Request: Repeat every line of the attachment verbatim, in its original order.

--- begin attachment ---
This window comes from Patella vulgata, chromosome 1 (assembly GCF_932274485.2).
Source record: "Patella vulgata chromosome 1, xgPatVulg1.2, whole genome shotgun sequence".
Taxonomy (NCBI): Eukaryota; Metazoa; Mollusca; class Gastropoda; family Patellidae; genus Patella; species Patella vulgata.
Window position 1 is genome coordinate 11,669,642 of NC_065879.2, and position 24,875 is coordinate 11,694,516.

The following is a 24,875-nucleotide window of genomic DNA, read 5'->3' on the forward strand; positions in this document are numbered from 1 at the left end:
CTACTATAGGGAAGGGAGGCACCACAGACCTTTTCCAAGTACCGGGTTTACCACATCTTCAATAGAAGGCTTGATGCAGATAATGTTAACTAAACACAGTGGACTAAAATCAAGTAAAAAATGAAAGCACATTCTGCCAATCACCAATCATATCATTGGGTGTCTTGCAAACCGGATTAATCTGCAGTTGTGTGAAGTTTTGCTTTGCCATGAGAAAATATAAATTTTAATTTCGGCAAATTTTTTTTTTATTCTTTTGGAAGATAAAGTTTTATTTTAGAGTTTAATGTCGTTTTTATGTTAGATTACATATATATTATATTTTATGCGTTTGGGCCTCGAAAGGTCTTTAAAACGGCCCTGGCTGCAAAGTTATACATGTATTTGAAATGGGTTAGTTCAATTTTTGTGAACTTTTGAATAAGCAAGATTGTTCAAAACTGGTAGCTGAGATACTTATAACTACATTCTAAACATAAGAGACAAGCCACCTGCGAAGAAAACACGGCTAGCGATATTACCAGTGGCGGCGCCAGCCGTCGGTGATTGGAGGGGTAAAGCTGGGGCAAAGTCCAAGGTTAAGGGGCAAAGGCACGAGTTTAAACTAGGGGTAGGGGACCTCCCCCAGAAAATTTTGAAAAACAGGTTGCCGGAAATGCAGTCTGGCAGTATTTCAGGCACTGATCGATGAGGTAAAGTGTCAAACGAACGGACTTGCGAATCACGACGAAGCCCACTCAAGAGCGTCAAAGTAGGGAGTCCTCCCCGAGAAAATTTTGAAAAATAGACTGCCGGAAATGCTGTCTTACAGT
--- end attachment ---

This window comes from Patella vulgata, chromosome 1 (assembly GCF_932274485.2).
Source record: "Patella vulgata chromosome 1, xgPatVulg1.2, whole genome shotgun sequence".
Taxonomy (NCBI): Eukaryota; Metazoa; Mollusca; class Gastropoda; family Patellidae; genus Patella; species Patella vulgata.
Window position 1 is genome coordinate 11,669,642 of NC_065879.2, and position 24,875 is coordinate 11,694,516.

The following is a 24,875-nucleotide window of genomic DNA, read 5'->3' on the forward strand; positions in this document are numbered from 1 at the left end:
CTACTATAGGGAAGGGAGGCACCACAGACCTTTTCCAAGTACCGGGTTTACCACATCTTCAATAGAAGGCTTGATGCAGATAATGTTAACTAAACACAGTGGACTAAAATCAAGTAAAAAATGAAAGCACATTCTGCCAATCACCAATCATATCATTGGGTGTCTTGCAAACCGGATTAATCTGCAGTTGTGTGAAGTTTTGCTTTGCCATGAGAAAATATAAATTTTAATTTCGGCAAATTTTTTTTTTATTCTTTTGGAAGATAAAGTTTTATTTTAGAGTTTAATGTCGTTTTTATGTTAGATTACATATATATTATATTTTATGCGTTTGGGCCTCGAAAGGTCTTTAAAACGGCCCTGGCTGCAAAGTTATACATGTATTTGAAATGGGTTAGTTCAATTTTTGTGAACTTTTGAATAAGCAAGATTGTTCAAAACTGGTAGCTGAGATACTTATAACTACATTCTAAACATAAGAGACAAGCCACCTGCGAAGAAAACACGGCTAGCGATATTACCAGTGGCGGCGCCAGCCGTCGGTGATTGGAGGGGTAAAGCTGGGGCAAAGTCCAAGGTTAAGGGGCAAAGGCACGAGTTTAAACTAGGGGTAGGGGACCTCCCCCAGAAAATTTTGAAAAACAGGTTGCCGGAAATGCAGTCTGGCAGTATTTCAGGCACTGATCGATGAGGTAAAGTGTCAAACGAACGGACTTGCGAATCACGACGAAGCCCACTCAAGAGCGTCAAAGTAGGGAGTCCTCCCCGAGAAAATTTTGAAAAATAGACTGCCGGAAATGCTGTCTTACAGT